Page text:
There are a few swanky international brand hotels, but Lori and I prefer independently owned and operated guest houses, so that’s what you’re going to find here.


  • Lao Silk Hotel  downtown  Hard to beat the location of this one for the price. Good reviews, great nightly rates, right in the heart of things. More Info
  • Sinnakhone Hotel  downtown  Another bargain for the location. More Info


  • Salana Boutique Hotel  downtown  Great location, exceptional views, good value for the money. More Info
  • Ansara Hotel  downtown  A large urban retreat between two Buddhist temples in a lovely garden setting in the heart of  downtown. More Info

Vientiane Transport Tips

To/From Vientiane

  • Vientiane is NOT a major travel hub and can be costly to fly into. Many carriers, however, offer deep discounts 90 days or more prior to departure date.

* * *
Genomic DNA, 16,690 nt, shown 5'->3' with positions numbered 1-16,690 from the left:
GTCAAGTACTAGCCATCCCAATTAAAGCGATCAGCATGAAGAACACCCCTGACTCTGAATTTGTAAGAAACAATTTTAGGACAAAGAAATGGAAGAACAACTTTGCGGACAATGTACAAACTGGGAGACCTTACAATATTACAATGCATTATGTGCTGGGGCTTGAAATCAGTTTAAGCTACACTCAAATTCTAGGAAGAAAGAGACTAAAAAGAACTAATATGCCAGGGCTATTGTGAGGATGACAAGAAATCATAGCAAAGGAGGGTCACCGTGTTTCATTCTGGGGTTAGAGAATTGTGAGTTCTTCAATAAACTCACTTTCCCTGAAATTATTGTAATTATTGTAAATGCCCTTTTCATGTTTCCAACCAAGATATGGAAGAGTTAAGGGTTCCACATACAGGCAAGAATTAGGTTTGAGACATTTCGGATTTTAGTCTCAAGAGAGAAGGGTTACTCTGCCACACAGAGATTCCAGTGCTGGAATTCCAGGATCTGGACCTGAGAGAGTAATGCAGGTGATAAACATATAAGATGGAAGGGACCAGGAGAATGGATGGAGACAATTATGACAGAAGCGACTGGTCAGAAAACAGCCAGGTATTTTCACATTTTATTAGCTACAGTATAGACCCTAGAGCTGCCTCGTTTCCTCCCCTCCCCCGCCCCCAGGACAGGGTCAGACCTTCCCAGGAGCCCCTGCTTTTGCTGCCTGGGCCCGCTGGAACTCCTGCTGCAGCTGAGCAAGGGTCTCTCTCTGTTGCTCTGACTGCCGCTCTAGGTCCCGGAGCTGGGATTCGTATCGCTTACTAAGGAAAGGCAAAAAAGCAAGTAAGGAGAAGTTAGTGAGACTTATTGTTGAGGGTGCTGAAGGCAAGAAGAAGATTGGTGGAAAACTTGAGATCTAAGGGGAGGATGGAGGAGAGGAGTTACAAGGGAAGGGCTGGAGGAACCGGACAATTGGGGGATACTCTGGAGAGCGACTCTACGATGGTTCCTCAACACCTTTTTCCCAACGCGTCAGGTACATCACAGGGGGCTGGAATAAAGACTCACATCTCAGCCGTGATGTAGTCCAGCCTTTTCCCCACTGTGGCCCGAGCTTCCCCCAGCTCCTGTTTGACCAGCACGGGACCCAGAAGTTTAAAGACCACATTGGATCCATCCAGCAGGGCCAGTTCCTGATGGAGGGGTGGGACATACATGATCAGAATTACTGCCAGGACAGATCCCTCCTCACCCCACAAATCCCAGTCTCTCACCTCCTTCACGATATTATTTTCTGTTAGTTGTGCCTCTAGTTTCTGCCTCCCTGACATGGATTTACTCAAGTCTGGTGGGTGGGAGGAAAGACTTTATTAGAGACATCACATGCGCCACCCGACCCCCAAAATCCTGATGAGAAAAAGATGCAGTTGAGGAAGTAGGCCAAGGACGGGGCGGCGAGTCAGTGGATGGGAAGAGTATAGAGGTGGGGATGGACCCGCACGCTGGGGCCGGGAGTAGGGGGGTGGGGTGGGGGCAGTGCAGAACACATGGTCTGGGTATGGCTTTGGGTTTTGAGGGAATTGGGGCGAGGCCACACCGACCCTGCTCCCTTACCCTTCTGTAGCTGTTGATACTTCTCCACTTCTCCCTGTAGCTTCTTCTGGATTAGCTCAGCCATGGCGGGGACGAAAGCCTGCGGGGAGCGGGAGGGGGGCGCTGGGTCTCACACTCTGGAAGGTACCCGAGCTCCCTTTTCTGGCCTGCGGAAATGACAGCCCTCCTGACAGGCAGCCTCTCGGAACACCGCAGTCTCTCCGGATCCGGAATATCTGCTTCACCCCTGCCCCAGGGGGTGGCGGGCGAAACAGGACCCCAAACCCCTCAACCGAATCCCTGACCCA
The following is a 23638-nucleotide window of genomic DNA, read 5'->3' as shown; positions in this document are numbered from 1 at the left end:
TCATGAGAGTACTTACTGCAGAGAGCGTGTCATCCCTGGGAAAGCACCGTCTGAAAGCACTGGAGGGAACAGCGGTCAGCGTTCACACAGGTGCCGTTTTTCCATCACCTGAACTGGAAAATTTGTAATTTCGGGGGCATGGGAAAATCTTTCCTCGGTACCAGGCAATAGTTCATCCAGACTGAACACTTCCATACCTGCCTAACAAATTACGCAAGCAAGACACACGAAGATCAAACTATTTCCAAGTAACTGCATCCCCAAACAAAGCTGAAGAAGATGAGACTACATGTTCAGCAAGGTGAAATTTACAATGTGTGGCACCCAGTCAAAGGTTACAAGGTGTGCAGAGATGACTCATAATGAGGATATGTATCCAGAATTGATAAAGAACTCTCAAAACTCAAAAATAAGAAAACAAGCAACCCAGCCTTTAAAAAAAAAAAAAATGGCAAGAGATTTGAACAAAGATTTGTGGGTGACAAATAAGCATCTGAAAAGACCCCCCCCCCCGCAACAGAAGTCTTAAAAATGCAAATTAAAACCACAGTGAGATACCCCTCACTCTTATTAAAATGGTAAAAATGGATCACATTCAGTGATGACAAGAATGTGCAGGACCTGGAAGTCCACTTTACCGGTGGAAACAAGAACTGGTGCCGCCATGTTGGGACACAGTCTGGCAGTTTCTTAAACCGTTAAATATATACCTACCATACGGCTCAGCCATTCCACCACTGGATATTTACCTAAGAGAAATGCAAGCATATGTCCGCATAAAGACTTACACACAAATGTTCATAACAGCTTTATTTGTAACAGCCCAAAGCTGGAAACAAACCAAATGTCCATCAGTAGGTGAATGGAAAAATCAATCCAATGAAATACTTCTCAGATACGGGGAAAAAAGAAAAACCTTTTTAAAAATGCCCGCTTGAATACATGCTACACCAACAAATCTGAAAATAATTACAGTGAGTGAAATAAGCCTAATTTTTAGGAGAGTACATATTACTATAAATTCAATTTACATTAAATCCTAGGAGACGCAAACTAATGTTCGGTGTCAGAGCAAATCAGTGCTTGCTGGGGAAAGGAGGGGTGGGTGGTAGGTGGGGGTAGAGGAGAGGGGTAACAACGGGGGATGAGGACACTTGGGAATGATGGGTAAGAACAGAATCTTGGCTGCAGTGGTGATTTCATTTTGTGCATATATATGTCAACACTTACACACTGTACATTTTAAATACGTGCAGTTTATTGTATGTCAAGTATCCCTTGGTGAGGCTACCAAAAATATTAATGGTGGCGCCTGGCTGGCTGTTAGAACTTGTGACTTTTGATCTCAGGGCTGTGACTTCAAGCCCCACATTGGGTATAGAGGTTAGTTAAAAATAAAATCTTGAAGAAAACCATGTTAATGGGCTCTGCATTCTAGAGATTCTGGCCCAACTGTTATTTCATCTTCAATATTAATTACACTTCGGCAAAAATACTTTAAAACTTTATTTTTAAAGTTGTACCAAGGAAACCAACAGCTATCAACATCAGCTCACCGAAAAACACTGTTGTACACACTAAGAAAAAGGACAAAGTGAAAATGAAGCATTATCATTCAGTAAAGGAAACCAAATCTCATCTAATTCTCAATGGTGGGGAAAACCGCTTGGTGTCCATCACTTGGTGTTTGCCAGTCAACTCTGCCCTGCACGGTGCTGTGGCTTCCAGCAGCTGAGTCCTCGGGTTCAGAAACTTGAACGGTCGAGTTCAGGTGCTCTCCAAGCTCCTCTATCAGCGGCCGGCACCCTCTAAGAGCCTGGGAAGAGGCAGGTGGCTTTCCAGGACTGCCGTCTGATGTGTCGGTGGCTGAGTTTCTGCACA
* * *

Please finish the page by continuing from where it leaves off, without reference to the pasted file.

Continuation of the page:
• Think twice before booking a flight to Bangkok or Udon Thani (Thailand) with the intention of taking land transport the rest of the way to Vientiane. If you have plenty of time and want to go this route for the experience, by all means, do it! If you’re short on time and want to go this route simply to save money, it may very well end up costing you more money than flying into Vientiane, not to mention costing you valuable time.
  • As of February 2017, getting a visa on arrival at Wattay International Airport is quick and painless for most nationalities. For U.S. citizens, you just need to bring your passport, a passport size photograph, the paperwork you receive on your incoming flight, and the visa fee in U.S. currency (USD). Currently the fee is US$35 for U.S. citizens.